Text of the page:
The crux of the algorithm is working our the deviation from the line, what wikipedia helpfully just refers to as perpendicularDistance().

Two dimensions

In two dimensions this is simple, and searching finds an algorithm. I used this on latitude and longitude. But this causes problems.

  • Latitude and longitude are not a flat plane. This is not likely to be a real issue unless tracking a plane (pun intended) or a ship over a long distance.
  • Latitude and longitude are in degrees not metres, so working out your distance is not easy. A degree North is not the same distance as a degree West and changes depending one where you are. You need trigonometry to compensate and convert to distance units.

Three dimensions

Of course, we also have altitude, and so seems sensible to include that - why not. Algorithms for a point to a line in 3D are also easy to find, but there seem to be several different approaches. At least altitude is already in metres.

However, the GPS can provide not just lat/lon/alt, but also ECEF data. This is simple Cartesian X/Y/Z co-ordinates from centre of the Earth. This avoids any need to adjust from degrees, and makes it simple.

Four dimensions

I have to push it one step further, don't I? If you travel in a straight line, but stop for a while, you would remove all points. By including time as a 4th dimension we create a corner when speed changes notably or you stop for a while.

It does mean you have to scale time to a distance, but that can be a simple parameter in the algorithm.

However, there is a snag - finding an algorithm for point to line in four dimensions is not simple. The only ones I could find explain it in vector maths - and even with an A in A-level maths, it was a long time ago and I really did not get on with vector maths. Nobody seems to give me a simple algebraic answer which is driving me mad.

Making it simple

So, back to basics, I am interested in three points, and regardless of how many dimensions that is, they can be said to lie on a flat two dimensional plane. This means working out the deviation is a simple matter of considering a triangle.

So I want to find h. To do this I need distances a, b, and c. But that is easy to find as it is simple Pythagoras, regardless of how many dimensions. For two dimensions it is √((Ax-Bx)²+(Ay-By)²). For three dimensions it is √((Ax-Bx)²+(Ay-By)²+(Az-Bz)²), and so on.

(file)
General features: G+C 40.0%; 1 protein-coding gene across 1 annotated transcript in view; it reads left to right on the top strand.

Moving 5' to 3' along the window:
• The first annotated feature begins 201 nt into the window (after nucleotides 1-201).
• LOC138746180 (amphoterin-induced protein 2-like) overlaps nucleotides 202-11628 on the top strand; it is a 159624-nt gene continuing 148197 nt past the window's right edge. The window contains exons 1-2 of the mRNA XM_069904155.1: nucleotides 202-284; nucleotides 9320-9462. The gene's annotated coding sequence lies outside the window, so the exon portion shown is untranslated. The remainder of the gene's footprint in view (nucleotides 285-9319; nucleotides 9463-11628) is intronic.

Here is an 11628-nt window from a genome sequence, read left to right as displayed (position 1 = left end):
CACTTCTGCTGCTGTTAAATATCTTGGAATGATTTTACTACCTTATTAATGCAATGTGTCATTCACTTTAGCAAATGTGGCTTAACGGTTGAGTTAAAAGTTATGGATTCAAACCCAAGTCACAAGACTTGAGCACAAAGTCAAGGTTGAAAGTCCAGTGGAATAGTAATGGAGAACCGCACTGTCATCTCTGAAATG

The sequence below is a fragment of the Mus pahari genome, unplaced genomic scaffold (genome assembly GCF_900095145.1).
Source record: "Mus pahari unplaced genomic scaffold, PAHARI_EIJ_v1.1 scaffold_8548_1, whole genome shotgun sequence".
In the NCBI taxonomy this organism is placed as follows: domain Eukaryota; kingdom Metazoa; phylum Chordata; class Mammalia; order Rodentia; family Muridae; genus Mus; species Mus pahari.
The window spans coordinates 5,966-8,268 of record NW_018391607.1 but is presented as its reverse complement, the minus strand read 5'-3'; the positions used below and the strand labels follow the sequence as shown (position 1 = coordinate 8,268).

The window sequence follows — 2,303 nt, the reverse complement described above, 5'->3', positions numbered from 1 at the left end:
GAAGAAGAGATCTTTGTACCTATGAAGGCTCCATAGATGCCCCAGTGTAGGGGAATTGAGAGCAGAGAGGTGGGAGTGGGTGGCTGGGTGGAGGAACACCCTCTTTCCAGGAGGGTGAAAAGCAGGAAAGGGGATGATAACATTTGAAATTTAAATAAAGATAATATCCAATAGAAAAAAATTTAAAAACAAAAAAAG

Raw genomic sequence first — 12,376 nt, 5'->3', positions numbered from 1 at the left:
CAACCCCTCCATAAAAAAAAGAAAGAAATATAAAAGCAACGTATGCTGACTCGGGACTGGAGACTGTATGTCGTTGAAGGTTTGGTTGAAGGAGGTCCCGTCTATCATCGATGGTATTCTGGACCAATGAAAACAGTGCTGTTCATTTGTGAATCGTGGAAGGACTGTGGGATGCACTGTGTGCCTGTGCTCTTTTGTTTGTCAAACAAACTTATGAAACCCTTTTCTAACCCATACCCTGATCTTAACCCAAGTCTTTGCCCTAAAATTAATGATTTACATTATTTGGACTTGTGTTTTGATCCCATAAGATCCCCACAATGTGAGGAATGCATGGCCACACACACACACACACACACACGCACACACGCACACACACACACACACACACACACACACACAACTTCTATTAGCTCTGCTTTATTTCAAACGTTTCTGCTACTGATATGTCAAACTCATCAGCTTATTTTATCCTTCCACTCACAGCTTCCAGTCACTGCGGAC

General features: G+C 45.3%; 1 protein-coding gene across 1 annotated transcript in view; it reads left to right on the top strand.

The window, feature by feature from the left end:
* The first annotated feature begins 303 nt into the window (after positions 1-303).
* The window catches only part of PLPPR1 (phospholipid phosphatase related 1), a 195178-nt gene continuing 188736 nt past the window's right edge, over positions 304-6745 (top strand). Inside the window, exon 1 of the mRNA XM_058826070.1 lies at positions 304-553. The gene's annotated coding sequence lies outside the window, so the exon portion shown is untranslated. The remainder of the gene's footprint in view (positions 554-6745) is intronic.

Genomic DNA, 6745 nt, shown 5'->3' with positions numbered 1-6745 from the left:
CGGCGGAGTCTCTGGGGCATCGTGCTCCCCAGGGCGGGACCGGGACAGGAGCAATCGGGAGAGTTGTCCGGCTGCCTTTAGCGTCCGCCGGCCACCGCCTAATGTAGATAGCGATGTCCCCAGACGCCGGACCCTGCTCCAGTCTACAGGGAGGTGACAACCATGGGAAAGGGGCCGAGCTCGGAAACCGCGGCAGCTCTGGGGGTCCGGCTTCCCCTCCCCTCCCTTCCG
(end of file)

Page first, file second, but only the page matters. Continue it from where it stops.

Knowing ab, and c I can use Heron's formula to find area...

  • s = ½(a+b+c)
  • 𝔸 = √(s(s-a)(s-b)(s-c))

Then use the formula for area from base and height

  • 𝔸 = ½hb
  • h = 2𝔸/b
  • h = 2√(s(s-a)(s-b)(s-c))/b

So it can be done with any number of dimensions.


One of the considerations is performance when coding for a microcontroller. They can do integer add/subtract very fast, multiply reasonably fast, division slower, and floating point even slower. As it happens the ESP32 has hardware single precision floating point, which helps.

So can I simplify this?

Thankfully wikipedia helpfully expands Heron's formula to:

  • 𝔸 = ¼√(4a²b²-(a²+b²-c²)²)

Which gives us:

  • h = 2(¼√(4a²b²-(a²+b²-c²)²)/b)
  • h = ½√(4a²b²-(a²+b²-c²)²)/b
  • h² = (4a²b²-(a²+b²-c²)²)/4b²

Working our h² is useful as ultimately I am just comparing this distance so no need to apply a square root. I can square my reference threshold.

Why is this helpful? Well, all of the parameters are a², b², and c². This means that I don't need to use a square root to work out ab, and c in the first place. The whole lot is simple addition, subtraction, multiplication, and just one division.

Turning back

There is another problem with all of the perpendicular distance algorithms, including this one. The all work out a distance of a point to an infinite line which is defined as going through two points.